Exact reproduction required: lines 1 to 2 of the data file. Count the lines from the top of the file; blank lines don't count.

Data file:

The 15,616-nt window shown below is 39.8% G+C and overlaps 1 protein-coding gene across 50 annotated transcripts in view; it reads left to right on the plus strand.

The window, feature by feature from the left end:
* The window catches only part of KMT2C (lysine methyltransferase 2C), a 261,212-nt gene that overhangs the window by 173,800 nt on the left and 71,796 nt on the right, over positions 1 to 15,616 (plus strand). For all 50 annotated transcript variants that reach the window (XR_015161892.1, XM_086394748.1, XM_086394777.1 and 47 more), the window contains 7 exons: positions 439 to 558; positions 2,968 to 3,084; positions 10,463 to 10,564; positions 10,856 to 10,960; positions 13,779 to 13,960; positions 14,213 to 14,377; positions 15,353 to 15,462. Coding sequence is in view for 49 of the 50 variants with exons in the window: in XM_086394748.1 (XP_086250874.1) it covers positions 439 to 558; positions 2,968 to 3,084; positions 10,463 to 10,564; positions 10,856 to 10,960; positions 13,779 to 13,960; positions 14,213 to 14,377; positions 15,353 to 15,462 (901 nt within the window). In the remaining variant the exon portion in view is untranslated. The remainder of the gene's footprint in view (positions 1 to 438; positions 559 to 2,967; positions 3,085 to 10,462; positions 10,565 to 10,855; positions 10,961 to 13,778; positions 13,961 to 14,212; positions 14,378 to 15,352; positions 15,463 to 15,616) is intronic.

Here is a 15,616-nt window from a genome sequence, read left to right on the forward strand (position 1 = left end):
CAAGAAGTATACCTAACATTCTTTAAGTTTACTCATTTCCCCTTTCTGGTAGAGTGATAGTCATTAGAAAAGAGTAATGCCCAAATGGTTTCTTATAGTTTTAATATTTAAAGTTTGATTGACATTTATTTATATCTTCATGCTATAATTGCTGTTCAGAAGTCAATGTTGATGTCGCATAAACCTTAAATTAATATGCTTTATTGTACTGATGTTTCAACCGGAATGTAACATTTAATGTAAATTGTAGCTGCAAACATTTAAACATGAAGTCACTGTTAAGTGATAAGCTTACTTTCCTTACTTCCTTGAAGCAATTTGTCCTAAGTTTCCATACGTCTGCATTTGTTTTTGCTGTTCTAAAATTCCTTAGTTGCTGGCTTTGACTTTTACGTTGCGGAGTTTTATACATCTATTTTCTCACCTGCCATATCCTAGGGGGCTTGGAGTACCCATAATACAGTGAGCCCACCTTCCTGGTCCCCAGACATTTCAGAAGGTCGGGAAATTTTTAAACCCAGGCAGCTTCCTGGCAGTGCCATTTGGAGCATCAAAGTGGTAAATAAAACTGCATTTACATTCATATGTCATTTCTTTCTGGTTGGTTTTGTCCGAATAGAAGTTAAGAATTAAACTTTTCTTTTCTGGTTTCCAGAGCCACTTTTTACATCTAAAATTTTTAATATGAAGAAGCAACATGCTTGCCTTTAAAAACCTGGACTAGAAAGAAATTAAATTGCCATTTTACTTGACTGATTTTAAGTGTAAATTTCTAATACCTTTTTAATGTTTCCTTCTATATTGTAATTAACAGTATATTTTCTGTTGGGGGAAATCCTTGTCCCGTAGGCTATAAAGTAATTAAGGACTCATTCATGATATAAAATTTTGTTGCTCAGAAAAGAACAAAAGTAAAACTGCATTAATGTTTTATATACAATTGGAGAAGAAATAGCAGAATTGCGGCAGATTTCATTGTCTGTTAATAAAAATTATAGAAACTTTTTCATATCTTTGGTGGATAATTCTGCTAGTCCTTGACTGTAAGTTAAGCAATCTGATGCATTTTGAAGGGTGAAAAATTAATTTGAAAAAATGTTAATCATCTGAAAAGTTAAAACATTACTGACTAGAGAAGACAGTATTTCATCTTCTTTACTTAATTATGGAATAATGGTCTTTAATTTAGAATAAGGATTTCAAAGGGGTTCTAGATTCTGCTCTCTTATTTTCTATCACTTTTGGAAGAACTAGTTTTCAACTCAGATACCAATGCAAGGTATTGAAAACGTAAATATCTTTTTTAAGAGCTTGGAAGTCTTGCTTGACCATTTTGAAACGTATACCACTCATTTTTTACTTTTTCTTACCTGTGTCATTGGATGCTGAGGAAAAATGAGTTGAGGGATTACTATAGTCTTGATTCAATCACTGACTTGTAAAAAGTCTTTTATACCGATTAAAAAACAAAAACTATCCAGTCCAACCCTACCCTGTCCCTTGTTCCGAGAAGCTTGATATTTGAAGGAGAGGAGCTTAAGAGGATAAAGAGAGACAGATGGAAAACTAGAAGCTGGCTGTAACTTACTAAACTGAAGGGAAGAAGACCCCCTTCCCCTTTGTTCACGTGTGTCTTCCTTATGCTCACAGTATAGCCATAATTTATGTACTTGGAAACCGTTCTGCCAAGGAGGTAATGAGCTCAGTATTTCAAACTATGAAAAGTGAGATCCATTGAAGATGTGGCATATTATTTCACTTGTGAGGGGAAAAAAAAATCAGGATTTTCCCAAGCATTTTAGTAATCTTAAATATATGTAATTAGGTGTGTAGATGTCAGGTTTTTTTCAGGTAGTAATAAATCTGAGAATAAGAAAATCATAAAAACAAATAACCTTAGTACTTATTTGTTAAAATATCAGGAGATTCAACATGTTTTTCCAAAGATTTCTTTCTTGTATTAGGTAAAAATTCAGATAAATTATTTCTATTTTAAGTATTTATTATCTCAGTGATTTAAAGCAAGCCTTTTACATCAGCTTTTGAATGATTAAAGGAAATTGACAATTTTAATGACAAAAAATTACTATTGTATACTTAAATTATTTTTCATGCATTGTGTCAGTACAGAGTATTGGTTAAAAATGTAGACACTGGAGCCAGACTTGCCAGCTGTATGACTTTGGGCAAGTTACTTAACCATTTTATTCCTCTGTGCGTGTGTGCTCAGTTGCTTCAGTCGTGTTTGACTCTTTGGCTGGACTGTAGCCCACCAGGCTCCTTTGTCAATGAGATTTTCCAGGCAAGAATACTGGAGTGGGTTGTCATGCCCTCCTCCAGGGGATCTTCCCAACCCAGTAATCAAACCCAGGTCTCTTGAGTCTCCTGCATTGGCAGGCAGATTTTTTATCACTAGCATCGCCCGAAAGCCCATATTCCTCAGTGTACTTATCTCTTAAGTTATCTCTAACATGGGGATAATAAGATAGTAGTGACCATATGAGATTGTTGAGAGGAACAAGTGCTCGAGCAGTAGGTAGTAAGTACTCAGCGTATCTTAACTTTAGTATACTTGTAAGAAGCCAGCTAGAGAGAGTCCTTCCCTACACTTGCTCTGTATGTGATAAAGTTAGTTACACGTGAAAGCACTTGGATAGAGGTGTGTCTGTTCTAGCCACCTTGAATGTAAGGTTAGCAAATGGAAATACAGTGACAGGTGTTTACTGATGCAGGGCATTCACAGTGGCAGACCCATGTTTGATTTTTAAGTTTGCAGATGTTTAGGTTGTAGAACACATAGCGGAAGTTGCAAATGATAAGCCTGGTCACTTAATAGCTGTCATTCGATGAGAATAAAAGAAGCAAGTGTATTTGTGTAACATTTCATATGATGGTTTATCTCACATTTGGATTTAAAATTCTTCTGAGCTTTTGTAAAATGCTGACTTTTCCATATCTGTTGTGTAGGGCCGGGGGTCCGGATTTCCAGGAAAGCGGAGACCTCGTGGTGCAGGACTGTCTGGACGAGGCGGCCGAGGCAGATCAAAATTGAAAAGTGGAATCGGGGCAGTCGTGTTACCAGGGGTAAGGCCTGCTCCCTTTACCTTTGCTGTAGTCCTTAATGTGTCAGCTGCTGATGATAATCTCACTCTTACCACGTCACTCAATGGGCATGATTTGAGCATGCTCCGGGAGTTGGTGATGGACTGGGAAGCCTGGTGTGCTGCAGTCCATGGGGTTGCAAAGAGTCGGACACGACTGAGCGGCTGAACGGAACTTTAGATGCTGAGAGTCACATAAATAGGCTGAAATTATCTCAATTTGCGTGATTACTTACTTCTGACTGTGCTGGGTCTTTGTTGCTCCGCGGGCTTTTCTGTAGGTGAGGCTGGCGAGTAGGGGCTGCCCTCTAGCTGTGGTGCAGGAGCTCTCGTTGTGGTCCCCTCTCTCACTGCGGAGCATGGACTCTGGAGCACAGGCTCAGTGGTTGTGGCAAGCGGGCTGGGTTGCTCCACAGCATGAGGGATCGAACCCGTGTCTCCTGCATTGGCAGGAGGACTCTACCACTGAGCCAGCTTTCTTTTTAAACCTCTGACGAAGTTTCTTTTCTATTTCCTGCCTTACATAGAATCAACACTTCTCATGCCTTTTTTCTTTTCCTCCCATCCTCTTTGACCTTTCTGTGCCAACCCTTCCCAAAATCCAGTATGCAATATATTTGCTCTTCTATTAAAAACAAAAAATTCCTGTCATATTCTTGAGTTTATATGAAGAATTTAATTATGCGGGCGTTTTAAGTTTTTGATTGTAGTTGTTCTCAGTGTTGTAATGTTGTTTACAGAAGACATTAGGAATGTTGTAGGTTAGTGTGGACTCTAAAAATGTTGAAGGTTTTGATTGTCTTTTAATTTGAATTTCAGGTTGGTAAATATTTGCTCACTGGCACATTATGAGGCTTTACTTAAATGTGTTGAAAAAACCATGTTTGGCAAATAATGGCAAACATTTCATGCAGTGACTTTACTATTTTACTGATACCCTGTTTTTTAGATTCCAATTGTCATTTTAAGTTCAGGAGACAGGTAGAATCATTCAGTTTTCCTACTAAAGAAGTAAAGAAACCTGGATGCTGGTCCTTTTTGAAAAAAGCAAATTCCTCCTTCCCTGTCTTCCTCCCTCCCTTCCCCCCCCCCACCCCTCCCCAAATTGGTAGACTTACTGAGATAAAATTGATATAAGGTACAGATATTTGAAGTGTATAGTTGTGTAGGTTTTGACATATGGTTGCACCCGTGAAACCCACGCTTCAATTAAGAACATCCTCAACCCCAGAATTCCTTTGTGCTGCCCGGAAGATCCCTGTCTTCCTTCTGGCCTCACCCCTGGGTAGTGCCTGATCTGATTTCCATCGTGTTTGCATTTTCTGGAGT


The 15,616-nt window shown below is 39.8% G+C and overlaps 1 protein-coding gene across 50 annotated transcripts in view; it reads left to right on the plus strand.

The window, feature by feature from the left end: